In fact, the company says its growth and success has largely been made possible by the use of field plastics. From bed mulch to hoop houses to drip irrigation materials, field plastics are key to the quality and consistency of Driscoll’s berries. Without them, growers would have to increase their dependency on inputs including pesticides, fertilizer and water.

“The yield and quality increases that we see [when using plastics] are quite significant; and they allow us to grow and produce fruit year-round,” said James duBois, senior manager of environmental impact at Driscoll’s of The Americas.

How do you solve a problem like field plastics?

Driscoll’s is leading the industry with the creation of pre-competitive partnerships to assist in reducing the impact of plastics in and out of the field. In addition to its clamshell initiatives, Driscoll’s seeks to raise awareness of the challenges the greater industry faces in dealing with field plastic.

Discarded field plastics are unsightly, their disposal logistically challenging; and they negatively affect communities and the local environment. And because nearly all field plastics carry some amount of soil residue, they’re extremely difficult to recycle.

“The end-life disposal of [field] plastics presents both a social and environmental issue,” duBois says. “In some cases, there isn’t an end-of-life strategy for [field] plastics.”

Collecting, sorting and delivering clean plastics to a recycling facility is a monumental challenge for growers and their communities — leading many field plastics to landfill, duBois says. Driscoll’s is committed to addressing this challenge head on.

Field-plastic recycling must be tailored for each region depending on the climate, crop and type/use of plastic in circulation; it’s also dependent on regional recycling infrastructure. Recycling field plastics had fits and starts in the early 2000s and has improved nominally in the last five years.

“That — combined with our growth and entry into new areas where there aren’t as many options for end-of-life disposal — we decided that we needed to focus on assuring end-of-life solutions are available in the regions that we operate,” duBois says.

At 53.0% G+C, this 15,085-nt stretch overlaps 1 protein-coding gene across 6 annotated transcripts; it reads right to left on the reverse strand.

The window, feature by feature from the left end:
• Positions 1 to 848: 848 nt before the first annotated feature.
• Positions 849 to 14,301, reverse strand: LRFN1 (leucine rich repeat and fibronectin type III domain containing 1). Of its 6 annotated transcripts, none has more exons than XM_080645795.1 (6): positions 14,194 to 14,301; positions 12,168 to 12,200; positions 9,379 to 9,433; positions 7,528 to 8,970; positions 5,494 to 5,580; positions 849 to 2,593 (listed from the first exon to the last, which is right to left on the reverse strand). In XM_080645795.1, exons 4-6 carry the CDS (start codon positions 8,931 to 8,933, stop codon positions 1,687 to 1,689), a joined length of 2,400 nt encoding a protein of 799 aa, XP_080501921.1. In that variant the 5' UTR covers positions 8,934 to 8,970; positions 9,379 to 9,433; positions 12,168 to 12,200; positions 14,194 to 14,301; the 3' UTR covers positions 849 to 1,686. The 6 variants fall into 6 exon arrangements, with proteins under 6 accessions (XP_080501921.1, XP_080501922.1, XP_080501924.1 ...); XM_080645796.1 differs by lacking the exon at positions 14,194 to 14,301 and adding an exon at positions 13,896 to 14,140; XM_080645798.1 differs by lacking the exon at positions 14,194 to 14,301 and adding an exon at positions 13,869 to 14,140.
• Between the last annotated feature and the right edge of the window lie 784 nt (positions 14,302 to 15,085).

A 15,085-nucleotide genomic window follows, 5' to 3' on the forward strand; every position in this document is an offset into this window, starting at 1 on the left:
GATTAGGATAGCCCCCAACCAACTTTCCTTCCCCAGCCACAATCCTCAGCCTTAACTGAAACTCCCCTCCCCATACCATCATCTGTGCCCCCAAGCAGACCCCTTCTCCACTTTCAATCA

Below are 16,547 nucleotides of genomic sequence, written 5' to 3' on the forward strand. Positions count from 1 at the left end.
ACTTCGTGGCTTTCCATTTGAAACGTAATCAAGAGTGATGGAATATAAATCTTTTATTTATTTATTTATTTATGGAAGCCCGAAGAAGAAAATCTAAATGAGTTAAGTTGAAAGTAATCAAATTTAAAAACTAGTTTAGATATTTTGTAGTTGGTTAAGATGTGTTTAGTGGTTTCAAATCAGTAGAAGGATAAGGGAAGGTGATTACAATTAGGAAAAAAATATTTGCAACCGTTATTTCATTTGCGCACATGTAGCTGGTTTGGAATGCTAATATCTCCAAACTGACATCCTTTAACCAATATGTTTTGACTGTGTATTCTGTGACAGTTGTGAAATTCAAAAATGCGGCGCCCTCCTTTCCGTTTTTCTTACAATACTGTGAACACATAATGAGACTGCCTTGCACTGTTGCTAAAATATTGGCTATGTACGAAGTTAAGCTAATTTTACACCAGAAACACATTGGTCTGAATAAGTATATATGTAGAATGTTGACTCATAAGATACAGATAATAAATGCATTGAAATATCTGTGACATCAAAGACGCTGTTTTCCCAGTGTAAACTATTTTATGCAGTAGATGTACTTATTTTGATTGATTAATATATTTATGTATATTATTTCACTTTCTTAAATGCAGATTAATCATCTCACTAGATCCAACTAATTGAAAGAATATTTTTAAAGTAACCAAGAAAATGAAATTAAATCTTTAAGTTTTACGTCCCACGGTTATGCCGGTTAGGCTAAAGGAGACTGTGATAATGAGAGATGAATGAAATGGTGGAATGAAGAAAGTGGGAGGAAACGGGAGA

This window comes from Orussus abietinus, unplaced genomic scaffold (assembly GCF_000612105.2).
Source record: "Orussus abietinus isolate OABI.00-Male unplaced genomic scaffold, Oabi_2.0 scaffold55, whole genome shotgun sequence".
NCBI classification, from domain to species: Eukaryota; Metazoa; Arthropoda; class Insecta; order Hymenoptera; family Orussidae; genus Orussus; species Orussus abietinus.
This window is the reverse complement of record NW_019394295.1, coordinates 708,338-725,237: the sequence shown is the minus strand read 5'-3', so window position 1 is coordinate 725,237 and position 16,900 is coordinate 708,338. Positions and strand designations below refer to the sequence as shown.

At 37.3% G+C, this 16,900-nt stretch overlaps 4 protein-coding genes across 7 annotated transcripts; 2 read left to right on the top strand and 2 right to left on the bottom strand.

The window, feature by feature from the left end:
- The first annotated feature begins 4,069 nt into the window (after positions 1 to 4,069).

The first step was understanding the waste that Driscoll’s growers generate. The company has cataloged the types and amounts of plastics generated in each region and for each crop, as well as reviewed solutions to each area’s specific issues and current recycling rates. Driscoll’s has reached out to recyclers in the US and Mexico to identify opportunities to increase the recyclability of field plastics through collection and cleaning processes, and the company is investing in ways to improve recyclability — its goal is to divert all field plastics waste in key regions by 2025.

To improve recycling and cultivate sustainable alternatives to field plastics, Driscoll’s launched the Agricultural Plastics Innovation Challenge with Think Beyond Plastics and other industry competitors in October of last year. The Innovation Challenge is designed to identify nascent solutions for collecting, recycling, composting or converting field plastics into useful materials, and scale these solutions. Winning solutions will be announced in February 2022 and will be piloted in Driscoll’s value chain and those of industry collaborators.

“All of [Driscoll’s] work highlights the importance of packaging stewardship,” Herrera said. “You see companies making investments in not just ensuring their packaging material is technically recyclable, but making investments to make sure that it’s practically recyclable.”

Driscoll’s leads the industry in increasing the circularity of packaging and landfill diversion of field plastics. It’s the first berry company to make public commitments and inject serious funding into innovation — with a goal to create economies of scale.

As Alejandra Sanchez, Driscoll’s corporate social responsibility marketing manager, summed up: “The more of us that are making similar commitments and putting pressure on the marketplace, the easier this is going to be and the more benefit there is.”